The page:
Closing Kmart stores may start sales Monday

3 in Md. are among 300 slated to be cut by chain


CHICAGO - Going-out-of-business sales could begin Monday at some of the 300 Kmart Corp. stores chosen to close as the retailer tries to leave bankruptcy, the company's attorney said in court yesterday.

Ronald B. Hutchison, Kmart's chief restructuring officer, said yesterday at the start of a two-day court hearing that with the judge's approval, the liquidation sales would begin next week and could be wrapped up by April.

Kmart returns to bankruptcy court this morning to ask Judge Susan Pierson Sonderby to approve its plans to close about 300 stores, putting about 35,000 workers out of their jobs.

In Maryland, stores in Catonsville on U.S. 40, in Westminster on Englar Road and in Joppatowne on Joppa Farm Road are scheduled to close, sometime after inventory is sold off through clearance sales, the company said. Kmart will have a hearing next month on its reorganization plan and disclosure statement. Sonderby requested that Kmart rewrite the disclosure statement, at nearly 300 pages, and summary of its plan "in layman's terms."

Kmart became the largest retailer to declare bankruptcy a year ago and has already closed 283 stores and laid off 22,000 employees.

When the cost cutting is done, Kmart will be a third of its pre-bankruptcy size and will have abandoned entire markets - the state of Alaska, and several cities in Texas such as Dallas, Austin and Houston.

Kmart is supposed to emerge from bankruptcy by April 30 with wealthy investor Edward S. Lampert of Greenwich, Conn., the largest single owner of the company.

Lampert's company, ESL Investments, could wind up holding more than 40 percent of the stock in the new Kmart, with a second investment company, Third Avenue Value Fund, holding another 10 percent, according to documents filed in court Friday describing Kmart's reorganization plan.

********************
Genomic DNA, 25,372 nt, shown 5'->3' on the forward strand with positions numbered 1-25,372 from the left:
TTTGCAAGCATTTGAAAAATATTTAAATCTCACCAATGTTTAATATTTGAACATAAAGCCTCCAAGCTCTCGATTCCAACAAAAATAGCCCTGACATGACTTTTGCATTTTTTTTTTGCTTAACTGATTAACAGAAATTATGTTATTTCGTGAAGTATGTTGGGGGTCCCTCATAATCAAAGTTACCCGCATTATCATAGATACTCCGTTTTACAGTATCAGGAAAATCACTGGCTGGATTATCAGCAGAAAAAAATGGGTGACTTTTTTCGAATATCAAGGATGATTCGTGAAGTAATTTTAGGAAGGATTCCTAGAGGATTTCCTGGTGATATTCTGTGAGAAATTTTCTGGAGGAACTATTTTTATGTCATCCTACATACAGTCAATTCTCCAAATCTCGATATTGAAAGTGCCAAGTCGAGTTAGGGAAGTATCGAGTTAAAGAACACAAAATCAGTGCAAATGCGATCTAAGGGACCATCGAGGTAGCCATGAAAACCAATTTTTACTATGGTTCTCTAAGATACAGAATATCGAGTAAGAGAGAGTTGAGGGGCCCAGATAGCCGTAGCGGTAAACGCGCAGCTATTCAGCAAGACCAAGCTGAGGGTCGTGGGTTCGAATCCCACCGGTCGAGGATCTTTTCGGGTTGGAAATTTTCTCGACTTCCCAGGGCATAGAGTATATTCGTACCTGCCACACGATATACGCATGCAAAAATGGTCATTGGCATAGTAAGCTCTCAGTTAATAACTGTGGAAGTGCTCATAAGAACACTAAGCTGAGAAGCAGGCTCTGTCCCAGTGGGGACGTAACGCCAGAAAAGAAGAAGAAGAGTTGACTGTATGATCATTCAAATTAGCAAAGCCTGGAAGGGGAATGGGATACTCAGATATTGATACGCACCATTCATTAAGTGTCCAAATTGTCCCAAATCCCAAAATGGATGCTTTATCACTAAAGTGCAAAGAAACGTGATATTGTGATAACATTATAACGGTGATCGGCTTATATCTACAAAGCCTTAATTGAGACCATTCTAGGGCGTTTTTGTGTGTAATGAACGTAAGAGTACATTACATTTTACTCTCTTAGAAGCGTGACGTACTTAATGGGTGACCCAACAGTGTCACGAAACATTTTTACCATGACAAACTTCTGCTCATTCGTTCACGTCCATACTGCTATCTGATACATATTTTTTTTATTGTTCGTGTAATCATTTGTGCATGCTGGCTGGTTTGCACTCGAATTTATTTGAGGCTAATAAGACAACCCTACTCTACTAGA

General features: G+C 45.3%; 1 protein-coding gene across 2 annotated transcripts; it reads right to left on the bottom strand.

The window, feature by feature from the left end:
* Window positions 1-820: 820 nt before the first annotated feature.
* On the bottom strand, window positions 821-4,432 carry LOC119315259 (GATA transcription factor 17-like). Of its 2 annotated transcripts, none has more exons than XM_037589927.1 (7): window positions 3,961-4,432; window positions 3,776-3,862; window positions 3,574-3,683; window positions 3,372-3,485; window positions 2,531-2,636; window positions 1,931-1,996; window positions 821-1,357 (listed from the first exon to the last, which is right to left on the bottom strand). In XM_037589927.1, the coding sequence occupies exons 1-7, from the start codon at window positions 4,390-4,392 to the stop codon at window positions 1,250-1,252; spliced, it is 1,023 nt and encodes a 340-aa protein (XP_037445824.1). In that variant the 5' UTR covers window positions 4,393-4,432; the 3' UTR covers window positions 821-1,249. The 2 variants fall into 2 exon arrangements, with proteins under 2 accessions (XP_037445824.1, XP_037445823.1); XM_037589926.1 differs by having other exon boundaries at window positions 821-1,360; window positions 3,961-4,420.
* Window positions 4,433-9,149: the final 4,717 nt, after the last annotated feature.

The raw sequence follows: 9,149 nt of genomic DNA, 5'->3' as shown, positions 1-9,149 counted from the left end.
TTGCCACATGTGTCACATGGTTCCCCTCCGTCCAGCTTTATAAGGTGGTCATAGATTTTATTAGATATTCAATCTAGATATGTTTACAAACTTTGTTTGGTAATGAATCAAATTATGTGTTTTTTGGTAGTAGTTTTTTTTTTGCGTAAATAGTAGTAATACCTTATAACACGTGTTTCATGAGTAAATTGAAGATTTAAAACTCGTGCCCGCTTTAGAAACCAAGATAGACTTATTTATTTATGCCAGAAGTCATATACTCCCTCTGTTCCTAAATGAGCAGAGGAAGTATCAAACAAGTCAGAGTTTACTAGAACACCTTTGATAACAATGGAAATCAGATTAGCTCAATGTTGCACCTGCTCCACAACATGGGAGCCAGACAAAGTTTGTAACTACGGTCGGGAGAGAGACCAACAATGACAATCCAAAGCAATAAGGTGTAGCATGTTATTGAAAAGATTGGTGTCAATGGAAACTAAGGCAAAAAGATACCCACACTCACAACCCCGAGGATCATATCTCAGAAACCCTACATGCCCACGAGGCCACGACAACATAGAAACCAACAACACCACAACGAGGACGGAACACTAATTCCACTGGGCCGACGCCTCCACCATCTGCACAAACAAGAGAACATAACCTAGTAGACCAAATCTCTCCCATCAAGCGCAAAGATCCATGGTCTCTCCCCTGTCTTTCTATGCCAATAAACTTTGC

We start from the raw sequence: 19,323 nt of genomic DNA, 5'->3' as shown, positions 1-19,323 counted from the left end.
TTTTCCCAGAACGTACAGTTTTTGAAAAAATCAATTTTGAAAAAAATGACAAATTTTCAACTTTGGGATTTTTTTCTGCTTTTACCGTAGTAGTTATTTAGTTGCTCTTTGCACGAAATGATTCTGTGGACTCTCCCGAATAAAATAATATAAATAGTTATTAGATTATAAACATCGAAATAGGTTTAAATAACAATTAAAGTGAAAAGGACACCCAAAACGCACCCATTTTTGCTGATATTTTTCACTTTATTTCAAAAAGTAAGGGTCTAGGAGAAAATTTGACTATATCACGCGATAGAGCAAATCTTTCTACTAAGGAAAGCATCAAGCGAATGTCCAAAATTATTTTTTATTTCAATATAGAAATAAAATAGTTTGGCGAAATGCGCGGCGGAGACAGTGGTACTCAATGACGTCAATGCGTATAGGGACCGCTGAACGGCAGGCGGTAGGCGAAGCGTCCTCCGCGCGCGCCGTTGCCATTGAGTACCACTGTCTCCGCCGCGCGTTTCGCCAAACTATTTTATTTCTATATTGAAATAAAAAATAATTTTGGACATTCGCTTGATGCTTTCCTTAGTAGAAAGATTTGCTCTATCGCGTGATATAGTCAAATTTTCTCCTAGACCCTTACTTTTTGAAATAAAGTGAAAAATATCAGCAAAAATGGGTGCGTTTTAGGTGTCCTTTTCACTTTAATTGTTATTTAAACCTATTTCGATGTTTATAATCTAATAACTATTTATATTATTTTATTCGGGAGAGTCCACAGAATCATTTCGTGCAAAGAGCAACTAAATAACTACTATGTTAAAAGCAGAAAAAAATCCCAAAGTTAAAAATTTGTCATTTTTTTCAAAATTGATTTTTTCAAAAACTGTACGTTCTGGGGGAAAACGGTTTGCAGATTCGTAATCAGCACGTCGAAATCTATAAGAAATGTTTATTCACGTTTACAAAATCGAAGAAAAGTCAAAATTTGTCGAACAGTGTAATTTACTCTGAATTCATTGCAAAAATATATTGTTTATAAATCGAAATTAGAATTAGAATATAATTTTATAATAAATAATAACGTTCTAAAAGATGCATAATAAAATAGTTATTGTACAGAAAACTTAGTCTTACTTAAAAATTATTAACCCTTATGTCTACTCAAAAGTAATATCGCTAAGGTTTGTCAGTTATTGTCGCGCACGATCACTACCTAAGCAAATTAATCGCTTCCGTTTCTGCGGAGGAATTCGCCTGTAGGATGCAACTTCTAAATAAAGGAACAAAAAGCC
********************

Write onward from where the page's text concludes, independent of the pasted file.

Lampert and Third Avenue are prepared to kick in as much as $352 million to rescue Kmart, a century-old retailer that began in Detroit.

Kmart's bankers would be paid off in cash, at about 40 cents on the dollar, while bond holders and creditors would get stock in the new Kmart. Shareholders would get little, if anything.

Kmart's finances unraveled in 2001 under former chairman and chief executive Charles C. Conaway and former President Mark Schwartz, as top executives abused the company's corporate jets, drove luxury leased cars, hid growing losses in the books and pushed the company toward insolvency with excess purchases of inventory, according to an internal Kmart investigation.

Anonymous letter writers claiming to be employees have written 65 letters alleging corruption, accounting irregularities, improper relationships with vendors and corporate greed, sparking investigations by Kmart's board, the Securities and Exchange Commission and the FBI.

At the heart of the excesses at Kmart: $28 million in loans given to 25 top executives in the weeks and months before it declared bankruptcy.

Kmart recently fired the last of those 25 executives, saying it was putting the loan program behind it. Its reorganization plan says that just two of them, Lee Viliborghi and Lorna Nagler, repaid their loans. Viliborghi received $300,000; Nagler got $750,000.

Kmart has asked the rest to repay the money, but Hutchison said it is "not realistic to expect all will."

In its reorganization plan, Kmart once again pleaded with the anonymous letter writers to come forward with audit tapes, audio tapes and videotapes that they claim to possess "substantiating their sometimes vague or cryptic allegations."

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